Matti Clements is a sports psychologist with over 15 years experience in the field. She is current the director and senior psychologist of Mental Edge Consulting, a consulting firm that aims to enhance performance, resilience, and wellbeing with professional athletes and coaches, corporate teams and management, or any person of any age wanting to reach their true performance potential. Currently Matti is working with the St Kilda Football Club as the General Manager of People & Culture; developing and delivering culture and wellbeing strategies; she is also delivering a national emotional intelligence leadership program for high performance teams and selected leaders at Cricket Australia; and currently assisting the Australian Cricketers Association with their strategic planning for the national wellbeing and professional development programs and systems. Recently Matti developed and rolled out the Netball Australia national wellbeing and professional development framework for players, coaches, management and staff and is working with Golf Australia to develop a national pathway of wellbeing service. Previously, Matti was a Senior Performance Psychologist at the Australian Institute of Sport for 3 years before taking on the role of National Wellbeing Manager for the AFL Players Association. Matti says one of the most important things for an early career psychologist is to not be constrained by what you think psychology is. She says psychology is many different things, can take you anywhere and that the psychologist’s skill set transgresses multiple industries where many creative jobs can blossom and bloom. Matti says we need to stay open minded and be creative. Matti’s career is a good example of this, so have a listen to see how we all wear it differently with Matti Clements. Visit the website to check out all the links Matt spoke about and her best self-care tip.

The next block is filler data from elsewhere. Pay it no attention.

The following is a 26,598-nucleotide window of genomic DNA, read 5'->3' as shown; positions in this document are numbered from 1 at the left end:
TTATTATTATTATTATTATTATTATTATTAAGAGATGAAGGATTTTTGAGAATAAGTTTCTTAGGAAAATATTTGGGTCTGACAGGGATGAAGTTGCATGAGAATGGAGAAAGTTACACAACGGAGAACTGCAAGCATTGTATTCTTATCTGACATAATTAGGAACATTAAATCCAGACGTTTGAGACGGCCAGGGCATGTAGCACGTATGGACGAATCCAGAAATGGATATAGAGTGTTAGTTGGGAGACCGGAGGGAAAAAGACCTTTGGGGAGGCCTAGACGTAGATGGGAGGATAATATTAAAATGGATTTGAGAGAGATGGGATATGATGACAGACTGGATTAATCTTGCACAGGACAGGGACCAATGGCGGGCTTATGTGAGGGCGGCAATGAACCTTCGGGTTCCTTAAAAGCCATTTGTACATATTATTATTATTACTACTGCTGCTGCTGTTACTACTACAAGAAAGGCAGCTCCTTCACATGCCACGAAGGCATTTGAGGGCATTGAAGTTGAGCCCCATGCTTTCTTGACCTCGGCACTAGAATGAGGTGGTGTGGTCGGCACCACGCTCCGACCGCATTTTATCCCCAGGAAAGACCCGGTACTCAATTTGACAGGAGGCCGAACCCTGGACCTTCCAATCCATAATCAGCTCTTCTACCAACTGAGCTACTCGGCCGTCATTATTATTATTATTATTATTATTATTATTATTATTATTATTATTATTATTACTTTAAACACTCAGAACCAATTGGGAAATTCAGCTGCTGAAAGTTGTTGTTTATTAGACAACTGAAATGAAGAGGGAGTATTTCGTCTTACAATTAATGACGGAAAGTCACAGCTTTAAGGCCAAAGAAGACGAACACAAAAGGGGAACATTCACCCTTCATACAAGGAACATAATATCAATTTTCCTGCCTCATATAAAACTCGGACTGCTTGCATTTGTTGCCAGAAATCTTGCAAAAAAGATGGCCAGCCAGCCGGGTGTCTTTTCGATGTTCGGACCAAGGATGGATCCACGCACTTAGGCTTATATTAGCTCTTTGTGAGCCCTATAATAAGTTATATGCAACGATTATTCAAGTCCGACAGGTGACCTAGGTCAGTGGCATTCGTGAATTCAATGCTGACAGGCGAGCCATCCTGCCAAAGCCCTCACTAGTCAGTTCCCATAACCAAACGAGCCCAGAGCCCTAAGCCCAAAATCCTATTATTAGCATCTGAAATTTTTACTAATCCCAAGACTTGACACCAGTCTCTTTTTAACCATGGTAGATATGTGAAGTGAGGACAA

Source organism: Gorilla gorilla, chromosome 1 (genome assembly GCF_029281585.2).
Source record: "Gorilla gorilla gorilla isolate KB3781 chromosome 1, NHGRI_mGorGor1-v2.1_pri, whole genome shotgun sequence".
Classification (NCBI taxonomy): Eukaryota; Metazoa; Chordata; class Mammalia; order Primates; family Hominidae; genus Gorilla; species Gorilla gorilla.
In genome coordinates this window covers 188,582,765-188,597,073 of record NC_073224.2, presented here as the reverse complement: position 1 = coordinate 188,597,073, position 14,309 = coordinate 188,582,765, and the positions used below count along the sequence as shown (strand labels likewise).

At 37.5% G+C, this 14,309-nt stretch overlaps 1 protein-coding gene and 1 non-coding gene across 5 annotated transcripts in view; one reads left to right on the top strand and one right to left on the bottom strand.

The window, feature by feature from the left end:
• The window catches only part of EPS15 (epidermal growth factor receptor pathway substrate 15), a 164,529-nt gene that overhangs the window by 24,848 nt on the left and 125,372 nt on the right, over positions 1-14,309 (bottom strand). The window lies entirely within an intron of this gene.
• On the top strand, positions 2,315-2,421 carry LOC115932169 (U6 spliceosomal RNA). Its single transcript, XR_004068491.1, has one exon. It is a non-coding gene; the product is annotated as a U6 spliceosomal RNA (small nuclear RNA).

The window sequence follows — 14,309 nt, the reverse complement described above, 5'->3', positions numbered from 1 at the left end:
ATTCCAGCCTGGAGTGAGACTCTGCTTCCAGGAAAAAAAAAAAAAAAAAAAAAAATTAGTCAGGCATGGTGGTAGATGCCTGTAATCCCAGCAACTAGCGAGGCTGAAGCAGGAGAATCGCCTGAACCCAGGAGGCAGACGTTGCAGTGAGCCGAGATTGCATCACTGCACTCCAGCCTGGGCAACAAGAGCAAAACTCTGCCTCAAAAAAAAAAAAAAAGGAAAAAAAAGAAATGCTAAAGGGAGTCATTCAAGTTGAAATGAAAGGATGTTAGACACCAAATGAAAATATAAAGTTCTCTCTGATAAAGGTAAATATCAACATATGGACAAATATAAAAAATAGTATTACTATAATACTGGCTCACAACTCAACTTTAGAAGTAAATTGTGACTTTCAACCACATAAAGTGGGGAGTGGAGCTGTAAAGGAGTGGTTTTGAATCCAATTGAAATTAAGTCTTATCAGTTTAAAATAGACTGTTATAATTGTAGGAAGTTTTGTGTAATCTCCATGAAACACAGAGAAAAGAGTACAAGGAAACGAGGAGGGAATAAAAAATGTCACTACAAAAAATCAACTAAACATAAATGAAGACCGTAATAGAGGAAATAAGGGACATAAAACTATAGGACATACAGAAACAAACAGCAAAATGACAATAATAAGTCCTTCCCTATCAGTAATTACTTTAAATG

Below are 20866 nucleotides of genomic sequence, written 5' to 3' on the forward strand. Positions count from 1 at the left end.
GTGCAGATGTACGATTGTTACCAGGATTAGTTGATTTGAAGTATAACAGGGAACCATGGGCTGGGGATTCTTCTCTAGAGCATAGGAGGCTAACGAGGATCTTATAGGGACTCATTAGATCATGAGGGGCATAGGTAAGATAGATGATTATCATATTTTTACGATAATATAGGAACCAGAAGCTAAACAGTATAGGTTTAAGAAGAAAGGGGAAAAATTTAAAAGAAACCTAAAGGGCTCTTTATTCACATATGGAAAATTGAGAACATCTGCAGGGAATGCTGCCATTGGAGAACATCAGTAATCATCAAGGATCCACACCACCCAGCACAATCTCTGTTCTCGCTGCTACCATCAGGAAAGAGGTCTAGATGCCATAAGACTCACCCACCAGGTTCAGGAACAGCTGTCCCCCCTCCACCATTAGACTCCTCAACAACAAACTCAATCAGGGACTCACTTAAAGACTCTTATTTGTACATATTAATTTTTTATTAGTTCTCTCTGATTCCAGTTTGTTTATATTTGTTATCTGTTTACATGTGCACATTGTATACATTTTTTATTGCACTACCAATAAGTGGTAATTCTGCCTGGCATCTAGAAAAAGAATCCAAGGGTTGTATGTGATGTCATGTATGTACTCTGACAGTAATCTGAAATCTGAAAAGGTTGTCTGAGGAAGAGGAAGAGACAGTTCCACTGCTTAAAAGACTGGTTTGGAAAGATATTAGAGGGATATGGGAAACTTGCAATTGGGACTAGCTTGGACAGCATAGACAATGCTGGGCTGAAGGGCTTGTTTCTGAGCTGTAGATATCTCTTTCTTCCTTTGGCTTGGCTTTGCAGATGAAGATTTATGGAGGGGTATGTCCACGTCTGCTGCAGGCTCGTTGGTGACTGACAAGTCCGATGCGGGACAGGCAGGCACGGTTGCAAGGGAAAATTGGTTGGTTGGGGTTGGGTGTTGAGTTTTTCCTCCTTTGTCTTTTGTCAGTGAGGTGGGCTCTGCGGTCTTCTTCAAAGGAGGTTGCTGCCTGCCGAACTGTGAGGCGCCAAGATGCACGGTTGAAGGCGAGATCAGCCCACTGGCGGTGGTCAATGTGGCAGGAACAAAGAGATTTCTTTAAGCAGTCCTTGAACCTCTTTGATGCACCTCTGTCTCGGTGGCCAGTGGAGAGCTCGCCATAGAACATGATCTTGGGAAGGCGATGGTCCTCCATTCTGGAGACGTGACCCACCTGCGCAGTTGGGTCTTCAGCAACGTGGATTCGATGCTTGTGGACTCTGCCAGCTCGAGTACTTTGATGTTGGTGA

July 5, 2015
Dr Ursula Sansom-Daly is a post-doctoral research fellow at the Behavioural Sciences Unit, in the Kids Cancer Centre, Sydney Children’s Hospital, which is the largest research group dedicated to paediatric psycho-oncology in Australia and New Zealand.  She also works as the clinical psychology registrar for the Sydney Youth Cancer Service, the largest team dedicated to the care of adolescent and young adult (AYAs) cancer patients in Sydney.  Through this role Ursula has worked with young people and families living with cancer on a range or presenting issues across the cancer trajectory. Ursula recently completed her PhD as a Leukaemia Foundation of Australia PhD scholar, researching psychological mechanisms that underpin adaptation to cancer among adolescents and young adults.  In 2014 Ursula was awarded the Inaugural Cancer Institute NSW ‘Rising Star’ PhD student award in recognition of this work. Ursula recognises that research is not for everyone, but says her love for reading, thinking of ideas and writing means she gets excited about writing papers!!  She also talks about the career benefits of marrying clinical and research work so listen to this episode and you might get excited too! I recently saw Ursula speaking at a Tele-mental Health conference in Adelaide about her teams research on the ReCaPTure LiFe Program (Resilience and Coping skills for young People To Live well Following Cancer) an online intervention for AYAs aged 15-25 years in the first year post-treatment.  I was excited to hear from someone in the early stages of their career so passionate about using E-health technologies to support vulnerable and isolated populations in Australia, an area that is expected to grow rapidly in the future. Visit the website to check out all the links Ursula spoke about and her best self-care tips.
June 21, 2015